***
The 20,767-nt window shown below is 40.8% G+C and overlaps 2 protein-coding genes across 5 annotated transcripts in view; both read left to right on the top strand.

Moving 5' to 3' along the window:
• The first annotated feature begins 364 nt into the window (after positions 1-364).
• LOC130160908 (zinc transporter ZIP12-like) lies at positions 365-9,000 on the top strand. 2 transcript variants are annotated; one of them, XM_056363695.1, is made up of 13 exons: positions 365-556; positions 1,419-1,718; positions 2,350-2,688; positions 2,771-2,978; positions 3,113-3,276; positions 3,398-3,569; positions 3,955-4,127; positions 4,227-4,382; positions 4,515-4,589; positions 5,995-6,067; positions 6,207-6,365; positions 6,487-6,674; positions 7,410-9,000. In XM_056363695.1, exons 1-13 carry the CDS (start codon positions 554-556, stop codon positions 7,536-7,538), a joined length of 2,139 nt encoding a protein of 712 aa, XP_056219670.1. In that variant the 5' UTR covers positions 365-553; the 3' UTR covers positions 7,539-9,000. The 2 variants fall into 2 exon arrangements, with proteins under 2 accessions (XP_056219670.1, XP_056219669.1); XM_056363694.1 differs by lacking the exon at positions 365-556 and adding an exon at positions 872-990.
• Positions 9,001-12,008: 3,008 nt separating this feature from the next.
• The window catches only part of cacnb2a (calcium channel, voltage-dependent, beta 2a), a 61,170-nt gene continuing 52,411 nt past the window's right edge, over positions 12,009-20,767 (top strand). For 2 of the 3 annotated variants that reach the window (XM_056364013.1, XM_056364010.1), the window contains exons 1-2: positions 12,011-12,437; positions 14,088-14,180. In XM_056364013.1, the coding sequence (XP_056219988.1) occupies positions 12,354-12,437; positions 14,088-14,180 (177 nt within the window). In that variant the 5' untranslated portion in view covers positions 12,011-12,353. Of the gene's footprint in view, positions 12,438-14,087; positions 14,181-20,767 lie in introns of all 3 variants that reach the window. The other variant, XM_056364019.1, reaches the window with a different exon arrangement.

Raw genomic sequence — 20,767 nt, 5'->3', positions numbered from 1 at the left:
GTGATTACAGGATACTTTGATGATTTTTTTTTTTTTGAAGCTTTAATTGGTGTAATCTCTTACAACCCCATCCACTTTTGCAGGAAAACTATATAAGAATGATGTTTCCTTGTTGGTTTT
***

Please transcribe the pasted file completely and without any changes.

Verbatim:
The 20,767-nt window shown below is 40.8% G+C and overlaps 2 protein-coding genes across 5 annotated transcripts in view; both read left to right on the top strand.

Moving 5' to 3' along the window:
• The first annotated feature begins 364 nt into the window (after positions 1-364).
• LOC130160908 (zinc transporter ZIP12-like) lies at positions 365-9,000 on the top strand. 2 transcript variants are annotated; one of them, XM_056363695.1, is made up of 13 exons: positions 365-556; positions 1,419-1,718; positions 2,350-2,688; positions 2,771-2,978; positions 3,113-3,276; positions 3,398-3,569; positions 3,955-4,127; positions 4,227-4,382; positions 4,515-4,589; positions 5,995-6,067; positions 6,207-6,365; positions 6,487-6,674; positions 7,410-9,000. In XM_056363695.1, exons 1-13 carry the CDS (start codon positions 554-556, stop codon positions 7,536-7,538), a joined length of 2,139 nt encoding a protein of 712 aa, XP_056219670.1. In that variant the 5' UTR covers positions 365-553; the 3' UTR covers positions 7,539-9,000. The 2 variants fall into 2 exon arrangements, with proteins under 2 accessions (XP_056219670.1, XP_056219669.1); XM_056363694.1 differs by lacking the exon at positions 365-556 and adding an exon at positions 872-990.
• Positions 9,001-12,008: 3,008 nt separating this feature from the next.
• The window catches only part of cacnb2a (calcium channel, voltage-dependent, beta 2a), a 61,170-nt gene continuing 52,411 nt past the window's right edge, over positions 12,009-20,767 (top strand). For 2 of the 3 annotated variants that reach the window (XM_056364013.1, XM_056364010.1), the window contains exons 1-2: positions 12,011-12,437; positions 14,088-14,180. In XM_056364013.1, the coding sequence (XP_056219988.1) occupies positions 12,354-12,437; positions 14,088-14,180 (177 nt within the window). In that variant the 5' untranslated portion in view covers positions 12,011-12,353. Of the gene's footprint in view, positions 12,438-14,087; positions 14,181-20,767 lie in introns of all 3 variants that reach the window. The other variant, XM_056364019.1, reaches the window with a different exon arrangement.

Raw genomic sequence — 20,767 nt, 5'->3', positions numbered from 1 at the left:
GTGATTACAGGATACTTTGATGATTTTTTTTTTTTTGAAGCTTTAATTGGTGTAATCTCTTACAACCCCATCCACTTTTGCAGGAAAACTATATAAGAATGATGTTTCCTTGTTGGTTTT